Hillside Terrace

Leafy streets. Low-rise buildings. Stylish boutiques. Laid-back cafes. Green parks. This may sound like a far cry from Tokyo, a city synonymous with futuristic skyscrapers, packed trains and urban neon.

Yet there is another side to the Japanese capital that defies urban stereotypes and moves at a surprisingly relaxed tempo – and there are few better examples of this than Daikanyama, a neighbourhood just south of the blare of Shibuya.

The DNA of Daikanyama’s low-key but fashionable atmosphere can perhaps be traced to the presence one of Tokyo’s most iconic architectural developments – Hillside Terrace, home to Caramel’s Japan flagship.

Hillside-Terrace (Kelseys-MacBook-Pro.local's conflicted copy 2017-07-07)


Discreetly interwoven into the low-rise urban tableau, the development meanders along both sides of the main wide street Kyu-Yamate Dori, creating the atmosphere of a small village.

And so there are art galleries, fashion boutiques, lifestyle stores, cafes, florists, wedding shops, offices, apartments. There’s even a Shinto shrine and an embassy on its grounds.

The complex was created by Fumihiko Maki, one of Japan’s most celebrated architects, over a 30-year period, starting in the 1960s when the area was still surrounded by forested hillsides

Today, it can perhaps be viewed as an architectural diary of a city’s urban growth – the gradual expansion of its network of low-rise concrete buildings, passageways and walkways interspersed with leafy trees reflecting the capital’s fast-growing evolution in recent decades.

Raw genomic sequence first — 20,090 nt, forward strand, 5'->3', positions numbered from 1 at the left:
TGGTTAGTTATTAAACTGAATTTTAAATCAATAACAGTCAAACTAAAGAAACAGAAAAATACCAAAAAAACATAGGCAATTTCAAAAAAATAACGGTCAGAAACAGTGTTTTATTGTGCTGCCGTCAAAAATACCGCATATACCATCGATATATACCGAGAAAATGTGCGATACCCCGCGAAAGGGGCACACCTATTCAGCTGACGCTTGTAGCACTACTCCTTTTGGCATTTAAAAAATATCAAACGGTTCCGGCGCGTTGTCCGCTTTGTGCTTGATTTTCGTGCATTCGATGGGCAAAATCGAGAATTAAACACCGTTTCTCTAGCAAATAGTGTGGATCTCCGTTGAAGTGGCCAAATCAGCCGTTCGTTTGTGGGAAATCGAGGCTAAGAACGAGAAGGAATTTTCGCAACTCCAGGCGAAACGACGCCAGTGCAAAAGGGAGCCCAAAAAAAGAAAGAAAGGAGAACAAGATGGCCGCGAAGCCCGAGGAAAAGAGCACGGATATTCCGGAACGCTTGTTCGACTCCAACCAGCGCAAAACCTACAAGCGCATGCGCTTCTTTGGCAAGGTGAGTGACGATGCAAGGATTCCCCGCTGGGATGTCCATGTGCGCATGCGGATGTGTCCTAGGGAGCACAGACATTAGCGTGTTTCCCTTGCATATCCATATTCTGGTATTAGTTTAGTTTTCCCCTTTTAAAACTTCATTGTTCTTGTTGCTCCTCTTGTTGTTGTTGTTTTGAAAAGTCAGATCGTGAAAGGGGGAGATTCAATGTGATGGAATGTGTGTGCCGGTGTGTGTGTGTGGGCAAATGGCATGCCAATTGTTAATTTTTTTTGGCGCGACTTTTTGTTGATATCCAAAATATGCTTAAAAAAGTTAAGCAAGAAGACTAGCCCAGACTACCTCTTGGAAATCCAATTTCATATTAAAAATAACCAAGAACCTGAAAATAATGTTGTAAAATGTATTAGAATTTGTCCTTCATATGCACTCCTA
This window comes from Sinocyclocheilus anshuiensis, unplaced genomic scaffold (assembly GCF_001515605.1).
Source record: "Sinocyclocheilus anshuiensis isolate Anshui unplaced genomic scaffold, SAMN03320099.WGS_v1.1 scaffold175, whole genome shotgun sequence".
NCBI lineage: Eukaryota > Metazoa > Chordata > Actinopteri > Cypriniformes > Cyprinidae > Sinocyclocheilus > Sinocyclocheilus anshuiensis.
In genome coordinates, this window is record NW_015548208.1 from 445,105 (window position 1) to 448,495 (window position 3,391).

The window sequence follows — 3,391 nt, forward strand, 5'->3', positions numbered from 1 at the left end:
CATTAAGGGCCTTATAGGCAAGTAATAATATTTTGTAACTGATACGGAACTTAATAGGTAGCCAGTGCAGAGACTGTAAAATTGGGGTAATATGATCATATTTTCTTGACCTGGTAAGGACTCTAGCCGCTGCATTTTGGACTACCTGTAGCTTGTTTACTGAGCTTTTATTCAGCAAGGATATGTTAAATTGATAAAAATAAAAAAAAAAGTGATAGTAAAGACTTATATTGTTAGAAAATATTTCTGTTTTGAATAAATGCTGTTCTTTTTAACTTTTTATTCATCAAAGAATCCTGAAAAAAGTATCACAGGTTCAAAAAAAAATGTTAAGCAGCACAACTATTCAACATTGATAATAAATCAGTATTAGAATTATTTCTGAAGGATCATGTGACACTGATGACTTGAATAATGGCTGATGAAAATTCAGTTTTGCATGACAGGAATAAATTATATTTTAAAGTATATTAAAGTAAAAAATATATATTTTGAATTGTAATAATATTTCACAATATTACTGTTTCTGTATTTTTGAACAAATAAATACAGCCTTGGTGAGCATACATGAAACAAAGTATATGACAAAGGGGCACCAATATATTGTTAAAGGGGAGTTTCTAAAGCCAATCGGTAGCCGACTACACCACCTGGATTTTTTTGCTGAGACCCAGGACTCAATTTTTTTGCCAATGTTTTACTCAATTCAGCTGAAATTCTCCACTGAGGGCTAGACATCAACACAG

As Darryl Jingwen Wee, an architecture expert who runs bespoke tours in Tokyo, explains: “In a scrap-and-build city where the average lifespan of a building is just 26 years, Hillside Terrace is an anomaly: an architecturally coherent residential and commercial mixed-use complex that unfolds over a gently sloping site, weaving together open plazas, walkways, and stairwells with green spaces, cafes and shops, event and exhibition spaces, and even a shrine”.

“While Tokyo has always been a city of low-rise, village-like development with an intimate human scale, it is also often slapdash and makeshift, and rarely aesthetically coherent — with Hillside Terrace being a notable exception.”

The best way to experience it? Simply take a leisurely stroll along Kyu-Yamate Dori and soak up the atmosphere, stopping to window shop, have a coffee, take in an art exhibition, buy some flowers. And perhaps best of all? You can even pop into the Caramel store to say hello to the friendly Japan team.



May Bluebell wears the Chicory dress in mandarine check


Darryl Jingwen Wee (http://www.tokyotomo.org/) offers bespoke architectural, art and design tours of Tokyo, including the Daikanyama area.

Words by: Danielle Demetriou

Section: Explore

Previous Next

You may also like

06 GROW | PART 4

On the cusp of womanhood: we meet Angéle Fougeirol and Olympia Campbell, the original Caramel army who modelled Eva Karayiannis’s collections 15 years ago.

06 GROW | PART 3

Danielle Demetriou celebrates vivid bursts of azaleas and clusters of wild mint that are to be found in the most unexpected of places. 

06 GROW | PART 2

Miranda Brooks, the British born landscape designer who lives in Brooklyn doesn’t “really do” urban gardens.